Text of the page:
Home Kansas City Press Releases 2014 Two Blue Springs Realtors Sentenced in $11 Million Mortgage Fraud Scheme

Two Blue Springs Realtors Sentenced in $11 Million Mortgage Fraud Scheme

U.S. Attorney’s Office May 14, 2014
  • Western District of Missouri (816) 426-3122

KANSAS CITY, MO—Tammy Dickinson, United States Attorney for the Western District of Missouri, announced today that two Blue Springs, Missouri real estate agents and several co-defendants have been sentenced in federal court for their roles in an $11 million mortgage fraud scheme.

Leann Raejeana Turner, 44, of Blue Springs, was sentenced to three years in federal prison without parole on Monday, May 12, 2014. The court also ordered Turner to pay $4,912,040 in restitution.

On May 30, 2012, Turner pleaded guilty to one count of conspiracy to commit wire fraud and one count of money laundering. Turner is one of nine defendants who participated in the mortgage fraud scheme from early 2005 to August 4, 2006. Turner was a real estate agent working for a series of real estate companies during the conspiracy. Carole L. Colson, 71, formerly doing business as Carole Colson Real Estate in Blue Springs, now of Lake Worth, Florida, was a real estate agent. Bruce Q. Williams, 44, of Kansas City, Kansas, and Anthony E. Hicks, 42, of Little Rock, Arkansas, were loan officers at mortgage brokerage companies. Other co-defendants were “home buyers” who conspired to defraud mortgage lenders.

Mortgage lenders made loans of approximately $11,092,886 on 16 residential properties in Lee’s Summit, Liberty, Blue Springs, Parkville, Independence, and Oak Grove, Missouri. From that total, unbeknownst to the lenders, buyers received approximately $2,006,845 from the loan proceeds in illegal secret kickbacks. The scheme resulted in a financial loss to mortgage lenders of nearly $5 million.

The scheme involved buying and selling homes at inflated prices, obtaining mortgage loans at the inflated prices and then kicking back $100,000 of the excess loan proceeds to each of the home buyers without the lenders’ knowledge. The scheme financially benefitted all of the conspirators. Turner (the real estate agent for 15 of the 16 transactions) received commissions and sometimes hidden payments and assets; Williams and Hicks (the loan officers) received commissions from the transactions; and the home buyers received kickbacks.

Turner and Colson listed and arranged for the sale of the homes at inflated prices and solicited buyers. Misrepresentations and omissions of material facts were made to mortgage lenders in order to obtain the loans. In order to obtain the loan proceeds without the lenders’ knowledge, the buyers created fictitious businesses that issued false invoices that claimed the businesses had provided work and services for which they were entitled to receive loan proceeds.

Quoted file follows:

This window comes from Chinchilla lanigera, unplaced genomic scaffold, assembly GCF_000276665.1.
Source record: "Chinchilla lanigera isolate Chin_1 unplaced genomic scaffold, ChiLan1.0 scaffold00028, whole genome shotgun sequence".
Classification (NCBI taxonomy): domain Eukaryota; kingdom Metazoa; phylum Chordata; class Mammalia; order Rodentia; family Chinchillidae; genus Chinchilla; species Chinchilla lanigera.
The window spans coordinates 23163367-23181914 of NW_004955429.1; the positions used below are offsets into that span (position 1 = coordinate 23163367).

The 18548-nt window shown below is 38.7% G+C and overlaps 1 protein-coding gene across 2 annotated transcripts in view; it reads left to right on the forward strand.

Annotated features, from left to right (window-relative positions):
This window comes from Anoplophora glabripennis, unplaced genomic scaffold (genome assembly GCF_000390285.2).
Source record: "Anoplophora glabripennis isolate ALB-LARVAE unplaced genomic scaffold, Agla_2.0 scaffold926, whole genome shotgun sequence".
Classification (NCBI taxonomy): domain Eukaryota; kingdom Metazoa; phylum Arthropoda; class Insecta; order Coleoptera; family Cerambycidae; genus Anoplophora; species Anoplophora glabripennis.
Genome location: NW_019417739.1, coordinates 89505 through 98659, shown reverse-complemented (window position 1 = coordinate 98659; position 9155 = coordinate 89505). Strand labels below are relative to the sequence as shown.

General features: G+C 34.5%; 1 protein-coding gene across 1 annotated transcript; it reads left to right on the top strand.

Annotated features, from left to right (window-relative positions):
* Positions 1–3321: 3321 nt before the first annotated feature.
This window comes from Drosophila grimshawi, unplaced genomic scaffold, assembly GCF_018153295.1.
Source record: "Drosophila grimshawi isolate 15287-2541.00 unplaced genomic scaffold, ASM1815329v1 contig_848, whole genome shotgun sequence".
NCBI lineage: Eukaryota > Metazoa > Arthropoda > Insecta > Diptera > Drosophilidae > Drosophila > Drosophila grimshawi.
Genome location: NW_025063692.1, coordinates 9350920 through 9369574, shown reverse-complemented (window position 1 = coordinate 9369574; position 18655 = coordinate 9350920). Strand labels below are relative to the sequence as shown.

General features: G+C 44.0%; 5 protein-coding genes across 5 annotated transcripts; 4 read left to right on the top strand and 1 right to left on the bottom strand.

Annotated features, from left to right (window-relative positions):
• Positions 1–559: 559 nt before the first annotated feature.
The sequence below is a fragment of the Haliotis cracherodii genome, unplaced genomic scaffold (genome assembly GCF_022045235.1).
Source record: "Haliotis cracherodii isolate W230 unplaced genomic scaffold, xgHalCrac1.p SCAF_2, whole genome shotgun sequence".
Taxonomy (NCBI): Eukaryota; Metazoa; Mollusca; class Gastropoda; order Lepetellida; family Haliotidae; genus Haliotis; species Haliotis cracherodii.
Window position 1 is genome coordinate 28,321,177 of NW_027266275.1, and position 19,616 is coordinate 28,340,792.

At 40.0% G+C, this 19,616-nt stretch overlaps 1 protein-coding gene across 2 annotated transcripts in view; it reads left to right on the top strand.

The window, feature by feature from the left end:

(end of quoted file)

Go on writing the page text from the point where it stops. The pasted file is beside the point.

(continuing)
In addition to Turner’s sentencing this week, Colson was sentenced to five years of probation (including six months of house arrest, 120 hours of community service and ordered to pay $2,291,110 in restitution); Williams was sentenced to one year and one day in federal prison (and ordered to pay $3,443,123 in restitution); Hicks was sentenced to 10 months in federal prison (and ordered to pay $953,958 in restitution); Linda Joyce Henry Johnson, 65, of Corona, California, was sentenced to five years of probation (with six months of house arrest and ordered to pay $228,744 in restitution).

James Arthur Nash, Jr., 44, and Arman Nshanian, 38, both of Corona, California, two deputies of the Los Angeles County, Californai, Sheriff’s Department, were convicted at trial on December 6, 2013, and await sentencing. They were each found guilty of conspiracy to commit wire fraud. In addition to the criminal conspiracy, Nash was convicted of four counts of wire fraud and Nshanian was convicted of two counts of wire fraud related to fax transmissions and e-mails that were sent across state lines during the mortgage application process.

Nash fraudulently purchased two residential properties in Blue Springs, Missouri. He received $100,000 from each property. Nshanian fraudulently purchased a residential property in Lee’s Summit, Missouri, and received $100,000.

Mark P. Billey, 40, of Buena Park, California, was sentenced on September 20, 2011, to two years and nine months in federal prison and ordered to pay $701,450 in restitution.

Zelda Ann Jackson, 41, of Newbury Park, California, a real estate agent, pleaded guilty to assisting her husband in the purchase of a property. A sentencing hearing is scheduled on May 28, 2014.

This case is being prosecuted by Assistant U.S. Attorney Linda Parker Marshall. It was investigated by the FBI and IRS-Criminal Investigation.

This news release, as well as additional information about the office of the United States Attorney for the Western District of Missouri, is available online at http://www.justice.gov/usao/mow/index.html.